#4566

Let's explore old Tokyo in Taito ward

No trip to Tokyo is complete without a trip to the Asakusa district. Asakusa is one of the oldest parts of town. Asakusa has managed to preserve an extraordinarily rich urban fabric. It has been difficult for many parts of Tokyo to retain many of its historical features. Fires and bombing campaigns during World War Two completely destroyed many historical sites and structures. Much of the Asakusa district itself was rebuilt after the war including the area’s most famous landmark, Sensoji temple.

Sensoji is the heartbeat of the neighborhood and the main attraction for travelers. The temple complex dominates the streetscape in Asakusa and with all of the commotion around the temple, you’d be hard pressed not to miss it if you’re in this part of town. Sensoji is Tokyo’s oldest and arguably most significant Buddhist temple. Originally built in 645 AD, Sensoji has long been an intricate part of life for the people of Tokyo for centuries. The temple complex also houses the Nakamise-dori shopping street, Kaminarimon gate, Asakusa shrine, and a 5 story Pagoda.

Sensoji temple ranks among the top 10 temples in Japan for the number of visitors. Both visitors and worshipers flock to the Tokyo landmark. Cleanse your spirit and pray for well-being and good fortune. Sensoji is also a great place to take photos. In front of the Kaminarimon gate, at the steps of the main sanctuary of the temple, in between the stalls of Nakamise-dori street are just a few of the places that come to mind when I think of great spots tThere are also a lot of interesting stands and shops in the back alleys and side streets around the temple complex. In the years prior to World War Two this area was considered to be one of the main entertainment districts in Tokyo. It was also home to the city’s largest theater zone. Remnants of Asakusa’s lively old world past are alive and well around this part of town. There is one place in particular that I found captures the spirit and history of Asakusa. The oldest Tempura restaurant in Japan happens to be on one of these side streets. The restaurant Sansada dates back to the Edo period in Japan, and the restaurant’s signature taste has not changed over the years. Customers have raved about the deep fried tempura for decades. Whether it be the thick juicy and tender giant shrimp or fresh vegetables, Sansada gets it just right. After an extensive look into the Sensoji temple complex, I recommend that you head over to Sansada and try the Tendon. Deep fried fish, shrimp, and kakiage over steamed white rice. The tempura is deep fried in sesame oil and dipped in semi-sweet sauce.

The façade and interior design of the building are all in constructed in a traditional manner. Stepping into the restaurant feels as if you’re stepping back into time. Narrow staircases, small wooden chairs and tables, old style shutters covering the windows, the atmosphere of this place is second to none. This is the perfect place to cap off an afternoon stroll in Asakusa.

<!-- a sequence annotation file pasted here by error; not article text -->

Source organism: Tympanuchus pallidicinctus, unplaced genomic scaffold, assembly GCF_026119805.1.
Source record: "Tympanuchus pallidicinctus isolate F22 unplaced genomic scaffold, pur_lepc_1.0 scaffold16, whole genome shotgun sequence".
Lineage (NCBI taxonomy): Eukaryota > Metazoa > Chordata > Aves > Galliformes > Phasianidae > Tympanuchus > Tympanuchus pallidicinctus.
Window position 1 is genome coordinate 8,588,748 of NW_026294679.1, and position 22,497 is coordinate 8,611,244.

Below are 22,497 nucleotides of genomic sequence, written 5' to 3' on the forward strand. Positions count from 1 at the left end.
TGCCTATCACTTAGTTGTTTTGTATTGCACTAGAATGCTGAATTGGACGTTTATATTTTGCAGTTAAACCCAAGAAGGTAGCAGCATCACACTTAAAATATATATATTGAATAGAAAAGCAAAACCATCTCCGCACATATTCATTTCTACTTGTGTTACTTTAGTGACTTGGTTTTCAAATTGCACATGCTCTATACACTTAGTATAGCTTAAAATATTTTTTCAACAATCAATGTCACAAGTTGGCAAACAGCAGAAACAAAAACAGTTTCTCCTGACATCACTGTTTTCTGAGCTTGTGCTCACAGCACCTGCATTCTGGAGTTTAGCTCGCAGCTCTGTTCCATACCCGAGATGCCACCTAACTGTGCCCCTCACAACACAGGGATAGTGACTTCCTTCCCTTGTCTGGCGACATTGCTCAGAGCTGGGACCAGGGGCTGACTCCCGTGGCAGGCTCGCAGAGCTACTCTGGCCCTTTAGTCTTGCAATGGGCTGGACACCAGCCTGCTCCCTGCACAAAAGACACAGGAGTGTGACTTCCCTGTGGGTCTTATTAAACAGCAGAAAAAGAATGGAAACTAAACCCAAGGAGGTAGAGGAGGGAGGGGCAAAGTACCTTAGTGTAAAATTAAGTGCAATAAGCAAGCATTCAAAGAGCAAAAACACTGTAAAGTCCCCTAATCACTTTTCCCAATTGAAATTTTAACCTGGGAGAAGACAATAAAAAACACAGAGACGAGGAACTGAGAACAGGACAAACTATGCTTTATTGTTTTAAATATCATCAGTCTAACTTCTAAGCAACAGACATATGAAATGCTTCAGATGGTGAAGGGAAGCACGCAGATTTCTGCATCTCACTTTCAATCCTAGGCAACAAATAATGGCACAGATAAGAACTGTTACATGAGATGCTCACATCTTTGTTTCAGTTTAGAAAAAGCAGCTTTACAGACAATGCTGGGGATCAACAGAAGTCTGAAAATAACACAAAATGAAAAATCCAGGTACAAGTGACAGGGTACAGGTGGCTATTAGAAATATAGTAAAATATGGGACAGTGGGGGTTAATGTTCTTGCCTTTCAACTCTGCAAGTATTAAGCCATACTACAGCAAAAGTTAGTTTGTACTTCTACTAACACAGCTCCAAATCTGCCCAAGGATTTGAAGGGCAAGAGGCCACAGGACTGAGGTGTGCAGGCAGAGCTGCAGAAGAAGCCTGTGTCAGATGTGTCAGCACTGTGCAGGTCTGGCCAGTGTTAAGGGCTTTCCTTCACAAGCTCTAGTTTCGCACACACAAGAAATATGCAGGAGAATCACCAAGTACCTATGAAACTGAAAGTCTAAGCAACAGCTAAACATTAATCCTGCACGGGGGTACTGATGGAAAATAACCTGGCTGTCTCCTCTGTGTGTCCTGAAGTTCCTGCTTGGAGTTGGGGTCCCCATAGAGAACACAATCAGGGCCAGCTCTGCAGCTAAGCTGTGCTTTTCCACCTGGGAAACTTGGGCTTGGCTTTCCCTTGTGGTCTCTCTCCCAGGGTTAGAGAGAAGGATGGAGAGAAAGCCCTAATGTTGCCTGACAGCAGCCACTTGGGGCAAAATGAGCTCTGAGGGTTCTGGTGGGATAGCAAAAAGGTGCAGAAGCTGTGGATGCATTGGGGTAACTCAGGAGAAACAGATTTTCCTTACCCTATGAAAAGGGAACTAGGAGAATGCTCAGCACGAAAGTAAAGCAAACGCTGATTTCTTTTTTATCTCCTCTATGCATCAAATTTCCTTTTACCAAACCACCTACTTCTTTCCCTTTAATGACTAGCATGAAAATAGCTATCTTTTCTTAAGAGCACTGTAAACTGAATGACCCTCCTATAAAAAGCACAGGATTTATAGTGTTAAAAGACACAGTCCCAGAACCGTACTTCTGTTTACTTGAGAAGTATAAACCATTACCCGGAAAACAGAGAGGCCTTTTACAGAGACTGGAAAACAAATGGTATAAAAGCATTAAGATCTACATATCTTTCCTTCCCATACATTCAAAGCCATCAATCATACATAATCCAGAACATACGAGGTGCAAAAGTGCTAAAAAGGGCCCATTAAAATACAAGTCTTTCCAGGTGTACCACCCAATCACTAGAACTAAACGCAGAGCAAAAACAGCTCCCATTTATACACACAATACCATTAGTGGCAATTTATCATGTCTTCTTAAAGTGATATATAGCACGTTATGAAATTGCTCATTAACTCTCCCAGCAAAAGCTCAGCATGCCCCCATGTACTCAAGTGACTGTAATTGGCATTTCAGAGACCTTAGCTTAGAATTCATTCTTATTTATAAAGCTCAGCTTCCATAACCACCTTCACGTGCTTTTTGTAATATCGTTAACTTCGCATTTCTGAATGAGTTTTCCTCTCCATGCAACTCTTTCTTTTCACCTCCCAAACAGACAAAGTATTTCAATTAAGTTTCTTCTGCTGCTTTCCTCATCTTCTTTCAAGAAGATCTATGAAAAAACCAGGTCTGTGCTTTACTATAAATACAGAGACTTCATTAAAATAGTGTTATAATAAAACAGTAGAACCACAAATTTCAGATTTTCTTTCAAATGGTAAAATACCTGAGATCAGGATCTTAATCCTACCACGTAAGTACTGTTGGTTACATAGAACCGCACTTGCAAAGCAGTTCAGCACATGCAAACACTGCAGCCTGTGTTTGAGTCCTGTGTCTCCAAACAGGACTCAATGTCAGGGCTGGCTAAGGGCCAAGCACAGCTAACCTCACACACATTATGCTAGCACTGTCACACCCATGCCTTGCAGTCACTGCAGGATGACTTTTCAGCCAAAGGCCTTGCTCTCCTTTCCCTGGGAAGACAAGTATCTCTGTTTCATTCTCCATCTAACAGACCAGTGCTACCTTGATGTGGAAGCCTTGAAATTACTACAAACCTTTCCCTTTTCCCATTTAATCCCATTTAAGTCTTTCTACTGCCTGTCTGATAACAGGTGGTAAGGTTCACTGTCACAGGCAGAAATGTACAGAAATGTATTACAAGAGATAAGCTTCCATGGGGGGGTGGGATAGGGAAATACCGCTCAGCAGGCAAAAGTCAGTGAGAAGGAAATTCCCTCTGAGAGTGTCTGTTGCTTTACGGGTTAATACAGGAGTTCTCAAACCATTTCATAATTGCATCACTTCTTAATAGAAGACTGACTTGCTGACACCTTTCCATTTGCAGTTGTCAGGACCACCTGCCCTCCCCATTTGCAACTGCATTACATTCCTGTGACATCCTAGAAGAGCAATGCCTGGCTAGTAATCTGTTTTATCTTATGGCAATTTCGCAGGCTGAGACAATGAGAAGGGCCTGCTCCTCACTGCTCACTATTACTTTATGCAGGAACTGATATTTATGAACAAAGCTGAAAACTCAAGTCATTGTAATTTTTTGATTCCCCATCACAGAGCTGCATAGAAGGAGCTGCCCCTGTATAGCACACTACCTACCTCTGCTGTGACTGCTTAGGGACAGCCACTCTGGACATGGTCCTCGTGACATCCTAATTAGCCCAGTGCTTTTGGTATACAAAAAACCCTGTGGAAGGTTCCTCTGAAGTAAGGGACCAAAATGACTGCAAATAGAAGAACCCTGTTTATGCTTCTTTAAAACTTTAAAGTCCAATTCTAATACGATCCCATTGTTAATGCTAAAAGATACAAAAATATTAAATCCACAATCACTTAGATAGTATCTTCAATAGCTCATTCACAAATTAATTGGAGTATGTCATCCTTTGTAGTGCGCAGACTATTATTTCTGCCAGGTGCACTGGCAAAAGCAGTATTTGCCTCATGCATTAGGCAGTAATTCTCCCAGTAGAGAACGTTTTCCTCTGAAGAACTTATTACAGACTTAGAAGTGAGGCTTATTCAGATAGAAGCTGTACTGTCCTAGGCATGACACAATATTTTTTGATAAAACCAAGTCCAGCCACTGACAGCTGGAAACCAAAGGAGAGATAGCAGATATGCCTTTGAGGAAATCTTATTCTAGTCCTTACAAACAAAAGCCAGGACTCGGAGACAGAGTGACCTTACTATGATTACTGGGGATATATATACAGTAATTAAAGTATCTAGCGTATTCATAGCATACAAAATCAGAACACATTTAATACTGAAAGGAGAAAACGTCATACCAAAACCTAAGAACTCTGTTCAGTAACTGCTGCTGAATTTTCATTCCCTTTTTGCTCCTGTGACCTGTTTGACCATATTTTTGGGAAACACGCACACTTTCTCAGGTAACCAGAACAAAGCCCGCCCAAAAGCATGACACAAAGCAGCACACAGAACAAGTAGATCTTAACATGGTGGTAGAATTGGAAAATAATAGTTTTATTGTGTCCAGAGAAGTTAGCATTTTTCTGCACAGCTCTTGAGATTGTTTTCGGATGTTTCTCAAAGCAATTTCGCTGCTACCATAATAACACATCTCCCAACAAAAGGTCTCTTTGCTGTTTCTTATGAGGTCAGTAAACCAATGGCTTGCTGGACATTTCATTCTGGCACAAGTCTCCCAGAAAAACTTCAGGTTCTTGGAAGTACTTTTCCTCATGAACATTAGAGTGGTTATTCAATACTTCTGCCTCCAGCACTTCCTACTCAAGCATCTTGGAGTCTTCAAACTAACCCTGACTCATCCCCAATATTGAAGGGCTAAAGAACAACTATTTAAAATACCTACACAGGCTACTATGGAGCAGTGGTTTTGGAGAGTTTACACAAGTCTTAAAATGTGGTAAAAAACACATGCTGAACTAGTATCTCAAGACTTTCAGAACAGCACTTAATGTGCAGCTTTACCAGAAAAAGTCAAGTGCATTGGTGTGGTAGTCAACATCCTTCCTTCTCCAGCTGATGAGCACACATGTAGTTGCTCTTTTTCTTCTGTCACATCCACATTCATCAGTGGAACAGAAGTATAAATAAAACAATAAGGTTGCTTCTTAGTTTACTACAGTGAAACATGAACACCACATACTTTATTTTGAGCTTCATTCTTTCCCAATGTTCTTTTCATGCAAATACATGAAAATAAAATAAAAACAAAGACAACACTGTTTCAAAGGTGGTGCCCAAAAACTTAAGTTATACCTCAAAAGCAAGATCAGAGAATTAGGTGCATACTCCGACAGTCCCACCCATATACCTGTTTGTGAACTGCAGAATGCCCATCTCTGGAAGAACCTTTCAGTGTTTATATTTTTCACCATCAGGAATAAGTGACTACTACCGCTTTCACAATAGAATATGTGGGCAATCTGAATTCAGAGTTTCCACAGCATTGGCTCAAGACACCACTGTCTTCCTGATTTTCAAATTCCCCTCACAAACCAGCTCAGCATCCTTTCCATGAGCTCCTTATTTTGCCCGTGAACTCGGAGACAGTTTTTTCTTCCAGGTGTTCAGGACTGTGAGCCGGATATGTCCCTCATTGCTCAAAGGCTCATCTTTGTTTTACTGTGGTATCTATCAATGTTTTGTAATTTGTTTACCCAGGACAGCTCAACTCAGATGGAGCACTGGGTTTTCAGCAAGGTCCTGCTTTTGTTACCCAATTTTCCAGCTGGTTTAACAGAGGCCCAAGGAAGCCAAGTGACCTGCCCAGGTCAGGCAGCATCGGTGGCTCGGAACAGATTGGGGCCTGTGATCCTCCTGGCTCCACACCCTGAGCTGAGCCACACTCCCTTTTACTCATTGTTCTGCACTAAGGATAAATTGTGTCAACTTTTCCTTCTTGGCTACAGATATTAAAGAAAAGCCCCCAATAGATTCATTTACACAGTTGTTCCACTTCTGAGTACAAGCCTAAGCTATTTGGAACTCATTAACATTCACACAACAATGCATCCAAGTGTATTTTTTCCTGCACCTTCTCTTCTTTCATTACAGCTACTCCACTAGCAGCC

Outside of the temple complex and restaurant there are a lot of interesting finds in Asakusa. Allow yourself to get lost in the winding alleyways and arcades in this old and traditional district. Asakusa is a must on any itinerary that includes Tokyo.
o take memorable photos.

There are also a lot of interesting stands and shops in the back alleys and side streets around the temple complex. In the years prior to World War Two this area was considered to be one of the main entertainment districts in Tokyo. It was also home to the city’s largest theater zone. Remnants of Asakusa’s lively old world past are alive and well around this part of town. There is one place in particular that I found captures the spirit and history of Asakusa. The oldest Tempura restaurant in Japan happens to be on one of these side streets. The restaurant Sansada dates back to the Edo period in Japan, and the restaurant’s signature taste has not changed over the years. Customers have raved about the deep fried tempura for decades. Whether it be the thick juicy and tender giant shrimp or fresh vegetables, Sansada gets it just right. After an extensive look into the Sensoji temple complex, I recommend that you head over to Sansada and try the Tendon. Deep fried fish, shrimp, and kakiage over steamed white rice. The tempura is deep fried in sesame oil and dipped in semi-sweet sauce.

The façade and interior design of the building are all in constructed in a traditional manner. Stepping into the restaurant feels as if you’re stepping back into time. Narrow staircases, small wooden chairs and tables, old style shutters covering the windows, the atmosphere of this place is second to none. This is the perfect place to cap off an afternoon stroll in Asakusa.

Outside of the temple complex and restaurant there are a lot of interesting finds in Asakusa. Allow yourself to get lost in the winding alleyways and arcades in this old and traditional district. Asakusa is a must on any itinerary that includes Tokyo.

The video highlights key points of the article.
https://youtu.be/JEG_U8zUnys

For more information please click on the following link.
http://authentic-tokyo.com/

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Taito-kun

Japan

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